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2023 Nobel Prize for Medicine Recognizes mRNA Innovators


Katalin Kariko, a native of Hungary, and Drew Weissman of the University of Pennsylvania were awarded the 2023 Nobel Prize for Medicine or Physiology.  The award recognizes their pivotal contribution to mRNA technology that ultimately made possible the vaccine against COVID-19.  The initial work was conducted in 1997 by Kariko and Weissman at the University of Pennsylvania.  They were able to modify mRNA by substitution of methylpseudouridine for uridine, a component of the RNA molecule. This compound was responsible for a cytokine response resulting in inflammation without inducing immunity.  The modification made possible a candidate vaccine subjected to subsequent studies by Kariko and Weissman. They eventually established a research enterprise RNARx to attempt commercialization of the mRNA principle. 


Kariko joined BioNTech in Germany during 2013 and demonstrated that encasing mRNA in a lipid fragment would allow the mRNA to enter cells and initiate the synthesis of proteins stimulating an immune response.  It was fortuitous that studies on mRNA technology based on the work conducted during the late 1990s and subsequently refined could be rapidly adapted to develop an effective COVID vaccine when the urgent need arose.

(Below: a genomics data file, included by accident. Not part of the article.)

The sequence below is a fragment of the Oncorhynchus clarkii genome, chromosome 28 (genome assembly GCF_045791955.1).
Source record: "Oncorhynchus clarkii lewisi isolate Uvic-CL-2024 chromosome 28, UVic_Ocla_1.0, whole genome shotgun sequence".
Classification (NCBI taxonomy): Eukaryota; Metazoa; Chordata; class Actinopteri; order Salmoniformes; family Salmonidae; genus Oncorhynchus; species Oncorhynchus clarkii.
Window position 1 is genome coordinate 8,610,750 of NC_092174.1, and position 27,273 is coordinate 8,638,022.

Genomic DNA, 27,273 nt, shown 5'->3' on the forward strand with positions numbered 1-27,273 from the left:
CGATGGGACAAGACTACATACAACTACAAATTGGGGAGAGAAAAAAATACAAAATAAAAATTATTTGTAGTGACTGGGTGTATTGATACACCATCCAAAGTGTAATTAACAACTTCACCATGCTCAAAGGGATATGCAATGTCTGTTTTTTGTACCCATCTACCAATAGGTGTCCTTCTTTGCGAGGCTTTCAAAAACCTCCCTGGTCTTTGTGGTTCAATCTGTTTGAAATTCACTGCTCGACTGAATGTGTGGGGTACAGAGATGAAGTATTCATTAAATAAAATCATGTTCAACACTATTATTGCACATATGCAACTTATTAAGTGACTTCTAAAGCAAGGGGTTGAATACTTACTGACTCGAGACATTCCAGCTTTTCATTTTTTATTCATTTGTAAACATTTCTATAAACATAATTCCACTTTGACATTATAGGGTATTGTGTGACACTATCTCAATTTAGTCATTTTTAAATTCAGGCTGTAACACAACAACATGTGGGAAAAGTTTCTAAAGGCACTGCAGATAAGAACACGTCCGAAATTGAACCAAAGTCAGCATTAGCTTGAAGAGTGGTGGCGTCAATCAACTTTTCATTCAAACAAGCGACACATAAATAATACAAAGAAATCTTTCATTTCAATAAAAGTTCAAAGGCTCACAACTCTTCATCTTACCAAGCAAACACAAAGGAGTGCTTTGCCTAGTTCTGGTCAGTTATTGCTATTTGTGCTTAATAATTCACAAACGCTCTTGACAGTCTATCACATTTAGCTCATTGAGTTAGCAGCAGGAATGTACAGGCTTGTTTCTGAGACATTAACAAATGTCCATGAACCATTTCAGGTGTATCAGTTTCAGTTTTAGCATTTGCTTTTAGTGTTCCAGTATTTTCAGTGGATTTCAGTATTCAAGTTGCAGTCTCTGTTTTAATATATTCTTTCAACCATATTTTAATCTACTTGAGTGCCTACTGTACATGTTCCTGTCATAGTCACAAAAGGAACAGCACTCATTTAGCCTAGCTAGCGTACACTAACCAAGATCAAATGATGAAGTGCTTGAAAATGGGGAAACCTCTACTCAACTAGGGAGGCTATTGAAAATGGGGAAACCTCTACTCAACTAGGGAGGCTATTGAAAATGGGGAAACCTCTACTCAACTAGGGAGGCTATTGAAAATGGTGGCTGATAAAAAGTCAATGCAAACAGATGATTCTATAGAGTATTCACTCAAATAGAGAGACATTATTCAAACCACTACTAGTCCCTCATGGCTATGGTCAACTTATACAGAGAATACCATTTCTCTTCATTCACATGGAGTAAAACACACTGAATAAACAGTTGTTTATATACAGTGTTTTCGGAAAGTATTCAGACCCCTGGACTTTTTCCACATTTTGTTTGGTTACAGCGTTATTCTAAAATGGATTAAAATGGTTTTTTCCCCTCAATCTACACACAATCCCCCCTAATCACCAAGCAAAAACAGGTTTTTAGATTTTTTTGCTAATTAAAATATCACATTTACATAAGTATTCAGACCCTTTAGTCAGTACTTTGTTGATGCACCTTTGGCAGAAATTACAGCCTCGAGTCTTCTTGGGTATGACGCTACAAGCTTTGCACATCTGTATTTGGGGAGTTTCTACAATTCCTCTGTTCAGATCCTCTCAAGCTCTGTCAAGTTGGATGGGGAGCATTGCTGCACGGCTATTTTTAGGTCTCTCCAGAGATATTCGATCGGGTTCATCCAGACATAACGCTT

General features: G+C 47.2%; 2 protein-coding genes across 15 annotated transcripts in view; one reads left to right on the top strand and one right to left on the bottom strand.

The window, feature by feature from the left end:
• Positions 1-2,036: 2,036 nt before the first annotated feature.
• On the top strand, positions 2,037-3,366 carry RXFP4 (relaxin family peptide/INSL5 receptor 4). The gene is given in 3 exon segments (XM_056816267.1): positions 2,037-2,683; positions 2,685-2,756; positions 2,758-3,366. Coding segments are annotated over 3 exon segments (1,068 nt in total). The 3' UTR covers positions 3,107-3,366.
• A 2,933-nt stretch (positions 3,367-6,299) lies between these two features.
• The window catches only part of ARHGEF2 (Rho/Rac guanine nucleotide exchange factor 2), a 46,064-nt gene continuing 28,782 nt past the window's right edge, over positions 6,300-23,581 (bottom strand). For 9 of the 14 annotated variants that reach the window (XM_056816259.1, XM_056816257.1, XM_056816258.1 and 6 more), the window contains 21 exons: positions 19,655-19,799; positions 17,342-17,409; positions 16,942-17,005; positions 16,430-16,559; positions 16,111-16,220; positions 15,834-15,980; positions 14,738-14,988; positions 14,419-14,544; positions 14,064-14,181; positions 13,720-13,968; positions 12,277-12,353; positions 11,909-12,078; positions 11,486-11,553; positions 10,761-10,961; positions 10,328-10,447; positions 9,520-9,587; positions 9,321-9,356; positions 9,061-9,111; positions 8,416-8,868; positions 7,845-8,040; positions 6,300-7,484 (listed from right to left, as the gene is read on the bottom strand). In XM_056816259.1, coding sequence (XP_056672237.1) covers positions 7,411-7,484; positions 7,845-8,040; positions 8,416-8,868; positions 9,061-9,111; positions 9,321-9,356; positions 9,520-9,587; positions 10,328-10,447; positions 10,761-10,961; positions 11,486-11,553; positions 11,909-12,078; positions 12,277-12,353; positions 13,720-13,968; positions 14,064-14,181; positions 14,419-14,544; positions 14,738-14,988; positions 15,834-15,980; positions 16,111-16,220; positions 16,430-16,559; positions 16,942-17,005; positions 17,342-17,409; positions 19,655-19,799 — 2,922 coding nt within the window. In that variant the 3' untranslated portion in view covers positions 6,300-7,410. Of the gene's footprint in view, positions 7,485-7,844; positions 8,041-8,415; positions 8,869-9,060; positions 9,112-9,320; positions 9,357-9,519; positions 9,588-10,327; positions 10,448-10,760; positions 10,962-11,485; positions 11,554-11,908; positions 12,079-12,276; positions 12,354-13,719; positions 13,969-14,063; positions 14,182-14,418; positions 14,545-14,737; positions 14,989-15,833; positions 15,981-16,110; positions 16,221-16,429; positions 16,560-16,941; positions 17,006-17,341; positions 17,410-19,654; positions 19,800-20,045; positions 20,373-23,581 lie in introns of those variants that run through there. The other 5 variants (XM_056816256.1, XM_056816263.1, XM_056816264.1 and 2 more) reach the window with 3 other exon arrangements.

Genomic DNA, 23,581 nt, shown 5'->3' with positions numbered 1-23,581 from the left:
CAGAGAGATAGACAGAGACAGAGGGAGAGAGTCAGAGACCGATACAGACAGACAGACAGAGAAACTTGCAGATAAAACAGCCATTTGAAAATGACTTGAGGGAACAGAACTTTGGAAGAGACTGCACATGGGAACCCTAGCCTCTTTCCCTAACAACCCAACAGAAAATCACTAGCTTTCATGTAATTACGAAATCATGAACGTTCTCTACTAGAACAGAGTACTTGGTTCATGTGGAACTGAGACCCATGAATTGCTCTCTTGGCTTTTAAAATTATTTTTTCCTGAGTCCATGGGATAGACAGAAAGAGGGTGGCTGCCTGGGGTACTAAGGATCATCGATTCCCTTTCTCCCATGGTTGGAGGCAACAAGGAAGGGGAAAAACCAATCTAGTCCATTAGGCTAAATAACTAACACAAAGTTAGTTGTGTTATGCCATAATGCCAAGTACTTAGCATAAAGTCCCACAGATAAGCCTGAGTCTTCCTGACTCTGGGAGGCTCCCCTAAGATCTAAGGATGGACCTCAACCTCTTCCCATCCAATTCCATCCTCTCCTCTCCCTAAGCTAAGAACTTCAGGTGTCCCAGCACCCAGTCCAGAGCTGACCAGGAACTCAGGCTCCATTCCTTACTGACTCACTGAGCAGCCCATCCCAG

A spokesperson for the Nobel Assembly at the Karolinska Institute in Stockholm, commented, “There is no need to emphasize that the basic discovery made by the Laureates has made a huge impact on society.”  As of the first quarter of 2023, more than 13 billion COVID-19 vaccine doses have been administered, and collectively the various mRNA vaccines have probably saved 20 million lives globally.  In the U.S. alone, it is estimated that ten million hospitalizations and one million deaths were prevented as a result of the mRNA vaccines produced by Moderna and Pfizer/BioNTech.


Weissman supported Kariko as far as was possible during the late 1990s although skepticism among the scientific community deprived her of funding.  Lack of recognition and support in the U.S. led to her return to Europe to join BioNTech.  Dr. Kariko is the 61st woman to win a Nobel Prize since 1900 and is the 13th recipient in the category of Physiology and Medicine.


The Nobel award for the development of mRNA vaccine technology performed nearly 30 years ago is a validation of this novel approach to vaccines. The prize belies the contention that the COVID vaccine developed and tested during Operation Warp Speed was developed too rapidly and involved novel concepts that were inadequately researched.